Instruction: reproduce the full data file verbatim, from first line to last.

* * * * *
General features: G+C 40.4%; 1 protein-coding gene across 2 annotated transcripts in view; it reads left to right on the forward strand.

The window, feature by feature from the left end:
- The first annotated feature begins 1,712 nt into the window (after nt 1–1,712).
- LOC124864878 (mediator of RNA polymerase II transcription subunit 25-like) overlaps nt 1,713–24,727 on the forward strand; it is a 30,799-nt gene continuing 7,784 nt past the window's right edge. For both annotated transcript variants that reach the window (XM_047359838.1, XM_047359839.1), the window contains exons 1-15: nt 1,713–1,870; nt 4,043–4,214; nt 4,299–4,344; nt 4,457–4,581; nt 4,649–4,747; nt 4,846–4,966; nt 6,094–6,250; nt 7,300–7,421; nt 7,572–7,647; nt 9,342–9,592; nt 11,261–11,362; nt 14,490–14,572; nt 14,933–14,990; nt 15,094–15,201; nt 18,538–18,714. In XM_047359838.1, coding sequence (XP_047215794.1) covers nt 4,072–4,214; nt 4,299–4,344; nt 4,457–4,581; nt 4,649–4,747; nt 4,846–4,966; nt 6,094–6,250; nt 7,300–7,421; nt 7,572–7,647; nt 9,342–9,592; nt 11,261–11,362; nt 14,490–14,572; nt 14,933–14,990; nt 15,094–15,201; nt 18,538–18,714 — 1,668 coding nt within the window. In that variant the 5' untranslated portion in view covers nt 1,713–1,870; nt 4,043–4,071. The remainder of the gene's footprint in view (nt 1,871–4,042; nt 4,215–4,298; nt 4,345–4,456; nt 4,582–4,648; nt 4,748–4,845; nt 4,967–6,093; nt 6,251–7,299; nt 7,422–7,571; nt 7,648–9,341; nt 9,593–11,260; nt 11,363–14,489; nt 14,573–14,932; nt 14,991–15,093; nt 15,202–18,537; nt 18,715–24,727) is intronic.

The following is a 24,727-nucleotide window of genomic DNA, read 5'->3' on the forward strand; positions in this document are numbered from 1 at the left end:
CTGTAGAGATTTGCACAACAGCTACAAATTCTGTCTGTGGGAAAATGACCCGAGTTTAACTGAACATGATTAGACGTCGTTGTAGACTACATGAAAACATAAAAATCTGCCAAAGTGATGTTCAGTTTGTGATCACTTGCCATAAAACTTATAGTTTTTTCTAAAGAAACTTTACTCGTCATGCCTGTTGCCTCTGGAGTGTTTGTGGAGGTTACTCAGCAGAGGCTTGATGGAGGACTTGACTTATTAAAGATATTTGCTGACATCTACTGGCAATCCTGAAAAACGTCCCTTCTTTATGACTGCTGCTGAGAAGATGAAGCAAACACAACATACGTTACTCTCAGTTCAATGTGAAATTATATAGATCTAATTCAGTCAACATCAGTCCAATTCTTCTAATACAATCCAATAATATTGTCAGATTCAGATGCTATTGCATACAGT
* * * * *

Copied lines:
General features: G+C 40.4%; 1 protein-coding gene across 2 annotated transcripts in view; it reads left to right on the forward strand.

The window, feature by feature from the left end:
- The first annotated feature begins 1,712 nt into the window (after nt 1–1,712).
- LOC124864878 (mediator of RNA polymerase II transcription subunit 25-like) overlaps nt 1,713–24,727 on the forward strand; it is a 30,799-nt gene continuing 7,784 nt past the window's right edge. For both annotated transcript variants that reach the window (XM_047359838.1, XM_047359839.1), the window contains exons 1-15: nt 1,713–1,870; nt 4,043–4,214; nt 4,299–4,344; nt 4,457–4,581; nt 4,649–4,747; nt 4,846–4,966; nt 6,094–6,250; nt 7,300–7,421; nt 7,572–7,647; nt 9,342–9,592; nt 11,261–11,362; nt 14,490–14,572; nt 14,933–14,990; nt 15,094–15,201; nt 18,538–18,714. In XM_047359838.1, coding sequence (XP_047215794.1) covers nt 4,072–4,214; nt 4,299–4,344; nt 4,457–4,581; nt 4,649–4,747; nt 4,846–4,966; nt 6,094–6,250; nt 7,300–7,421; nt 7,572–7,647; nt 9,342–9,592; nt 11,261–11,362; nt 14,490–14,572; nt 14,933–14,990; nt 15,094–15,201; nt 18,538–18,714 — 1,668 coding nt within the window. In that variant the 5' untranslated portion in view covers nt 1,713–1,870; nt 4,043–4,071. The remainder of the gene's footprint in view (nt 1,871–4,042; nt 4,215–4,298; nt 4,345–4,456; nt 4,582–4,648; nt 4,748–4,845; nt 4,967–6,093; nt 6,251–7,299; nt 7,422–7,571; nt 7,648–9,341; nt 9,593–11,260; nt 11,363–14,489; nt 14,573–14,932; nt 14,991–15,093; nt 15,202–18,537; nt 18,715–24,727) is intronic.

The following is a 24,727-nucleotide window of genomic DNA, read 5'->3' on the forward strand; positions in this document are numbered from 1 at the left end:
CTGTAGAGATTTGCACAACAGCTACAAATTCTGTCTGTGGGAAAATGACCCGAGTTTAACTGAACATGATTAGACGTCGTTGTAGACTACATGAAAACATAAAAATCTGCCAAAGTGATGTTCAGTTTGTGATCACTTGCCATAAAACTTATAGTTTTTTCTAAAGAAACTTTACTCGTCATGCCTGTTGCCTCTGGAGTGTTTGTGGAGGTTACTCAGCAGAGGCTTGATGGAGGACTTGACTTATTAAAGATATTTGCTGACATCTACTGGCAATCCTGAAAAACGTCCCTTCTTTATGACTGCTGCTGAGAAGATGAAGCAAACACAACATACGTTACTCTCAGTTCAATGTGAAATTATATAGATCTAATTCAGTCAACATCAGTCCAATTCTTCTAATACAATCCAATAATATTGTCAGATTCAGATGCTATTGCATACAGT